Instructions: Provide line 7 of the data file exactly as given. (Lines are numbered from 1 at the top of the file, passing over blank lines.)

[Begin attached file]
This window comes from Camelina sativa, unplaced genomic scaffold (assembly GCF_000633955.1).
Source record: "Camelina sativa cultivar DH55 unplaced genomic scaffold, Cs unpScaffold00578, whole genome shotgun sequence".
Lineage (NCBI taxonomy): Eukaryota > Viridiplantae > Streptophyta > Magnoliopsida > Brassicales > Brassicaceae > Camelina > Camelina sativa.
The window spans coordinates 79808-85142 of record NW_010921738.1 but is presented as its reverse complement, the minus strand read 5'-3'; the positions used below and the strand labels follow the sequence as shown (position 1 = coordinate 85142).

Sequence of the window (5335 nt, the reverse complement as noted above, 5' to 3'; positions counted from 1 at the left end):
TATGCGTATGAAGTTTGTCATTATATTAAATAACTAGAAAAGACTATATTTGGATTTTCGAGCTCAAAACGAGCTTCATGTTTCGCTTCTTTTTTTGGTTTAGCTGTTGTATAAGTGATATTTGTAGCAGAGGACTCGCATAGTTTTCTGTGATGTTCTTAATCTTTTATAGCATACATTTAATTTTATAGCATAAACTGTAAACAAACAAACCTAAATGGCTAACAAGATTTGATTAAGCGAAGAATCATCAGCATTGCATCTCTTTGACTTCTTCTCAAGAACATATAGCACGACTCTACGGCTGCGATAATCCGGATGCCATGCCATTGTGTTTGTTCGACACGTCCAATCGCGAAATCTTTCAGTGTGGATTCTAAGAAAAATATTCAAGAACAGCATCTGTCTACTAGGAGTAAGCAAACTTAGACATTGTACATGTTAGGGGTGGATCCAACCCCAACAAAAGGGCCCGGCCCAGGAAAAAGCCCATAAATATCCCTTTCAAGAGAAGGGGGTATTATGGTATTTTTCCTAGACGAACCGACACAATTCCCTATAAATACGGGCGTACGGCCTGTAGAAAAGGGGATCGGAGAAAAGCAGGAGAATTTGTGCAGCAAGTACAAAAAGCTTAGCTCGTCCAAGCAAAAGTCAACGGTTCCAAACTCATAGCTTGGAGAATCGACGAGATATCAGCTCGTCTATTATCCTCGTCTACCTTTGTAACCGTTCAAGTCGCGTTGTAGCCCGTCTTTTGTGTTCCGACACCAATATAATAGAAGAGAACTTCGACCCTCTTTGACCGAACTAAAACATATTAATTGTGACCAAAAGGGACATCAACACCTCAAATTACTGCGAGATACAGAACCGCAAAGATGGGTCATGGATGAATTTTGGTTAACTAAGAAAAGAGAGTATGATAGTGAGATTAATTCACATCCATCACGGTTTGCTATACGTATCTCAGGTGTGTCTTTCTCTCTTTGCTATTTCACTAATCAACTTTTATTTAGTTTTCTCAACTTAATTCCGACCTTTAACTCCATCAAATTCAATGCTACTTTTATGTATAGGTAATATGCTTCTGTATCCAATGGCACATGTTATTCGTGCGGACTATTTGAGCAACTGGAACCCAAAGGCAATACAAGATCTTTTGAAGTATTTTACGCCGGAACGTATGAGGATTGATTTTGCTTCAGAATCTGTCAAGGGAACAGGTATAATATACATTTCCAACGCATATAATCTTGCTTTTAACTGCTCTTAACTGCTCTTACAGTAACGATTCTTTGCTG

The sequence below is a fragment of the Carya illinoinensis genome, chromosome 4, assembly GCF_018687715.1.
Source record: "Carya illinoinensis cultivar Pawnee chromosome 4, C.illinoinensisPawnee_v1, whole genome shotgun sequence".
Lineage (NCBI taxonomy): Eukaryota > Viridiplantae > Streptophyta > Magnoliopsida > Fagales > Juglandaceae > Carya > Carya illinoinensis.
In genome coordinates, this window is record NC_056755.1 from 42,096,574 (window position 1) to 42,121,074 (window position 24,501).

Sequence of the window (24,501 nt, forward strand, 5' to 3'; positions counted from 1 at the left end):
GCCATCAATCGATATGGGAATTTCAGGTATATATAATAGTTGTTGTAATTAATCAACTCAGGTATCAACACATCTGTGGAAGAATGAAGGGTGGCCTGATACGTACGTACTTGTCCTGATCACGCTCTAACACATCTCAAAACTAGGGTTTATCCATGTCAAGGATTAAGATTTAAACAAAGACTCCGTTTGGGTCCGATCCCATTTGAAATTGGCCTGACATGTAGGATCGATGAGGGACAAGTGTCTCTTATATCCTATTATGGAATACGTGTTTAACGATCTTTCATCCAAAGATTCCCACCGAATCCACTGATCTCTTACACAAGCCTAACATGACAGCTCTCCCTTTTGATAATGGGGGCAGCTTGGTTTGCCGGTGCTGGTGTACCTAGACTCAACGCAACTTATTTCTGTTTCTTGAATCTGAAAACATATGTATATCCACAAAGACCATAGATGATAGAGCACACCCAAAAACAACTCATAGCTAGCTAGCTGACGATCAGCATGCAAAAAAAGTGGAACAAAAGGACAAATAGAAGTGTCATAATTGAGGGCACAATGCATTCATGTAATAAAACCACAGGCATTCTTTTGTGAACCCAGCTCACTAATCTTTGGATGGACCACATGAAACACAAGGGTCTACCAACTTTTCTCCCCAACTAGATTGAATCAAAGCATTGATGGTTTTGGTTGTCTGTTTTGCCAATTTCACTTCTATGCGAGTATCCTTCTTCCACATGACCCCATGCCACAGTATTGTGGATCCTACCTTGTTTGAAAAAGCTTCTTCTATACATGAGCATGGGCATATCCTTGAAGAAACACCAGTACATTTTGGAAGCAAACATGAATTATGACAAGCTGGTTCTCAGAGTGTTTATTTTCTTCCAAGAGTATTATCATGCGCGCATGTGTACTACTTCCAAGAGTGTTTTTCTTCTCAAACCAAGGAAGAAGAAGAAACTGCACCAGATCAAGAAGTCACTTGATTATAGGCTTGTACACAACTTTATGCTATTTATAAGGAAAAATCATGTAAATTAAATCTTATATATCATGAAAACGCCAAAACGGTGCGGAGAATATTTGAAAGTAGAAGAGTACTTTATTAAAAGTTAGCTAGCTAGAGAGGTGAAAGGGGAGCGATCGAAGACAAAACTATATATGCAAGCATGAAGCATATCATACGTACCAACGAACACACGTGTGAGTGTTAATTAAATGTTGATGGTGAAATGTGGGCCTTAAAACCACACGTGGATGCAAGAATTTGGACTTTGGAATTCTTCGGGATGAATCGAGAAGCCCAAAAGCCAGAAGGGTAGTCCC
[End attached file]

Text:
The sequence below is a fragment of the Carya illinoinensis genome, chromosome 4, assembly GCF_018687715.1.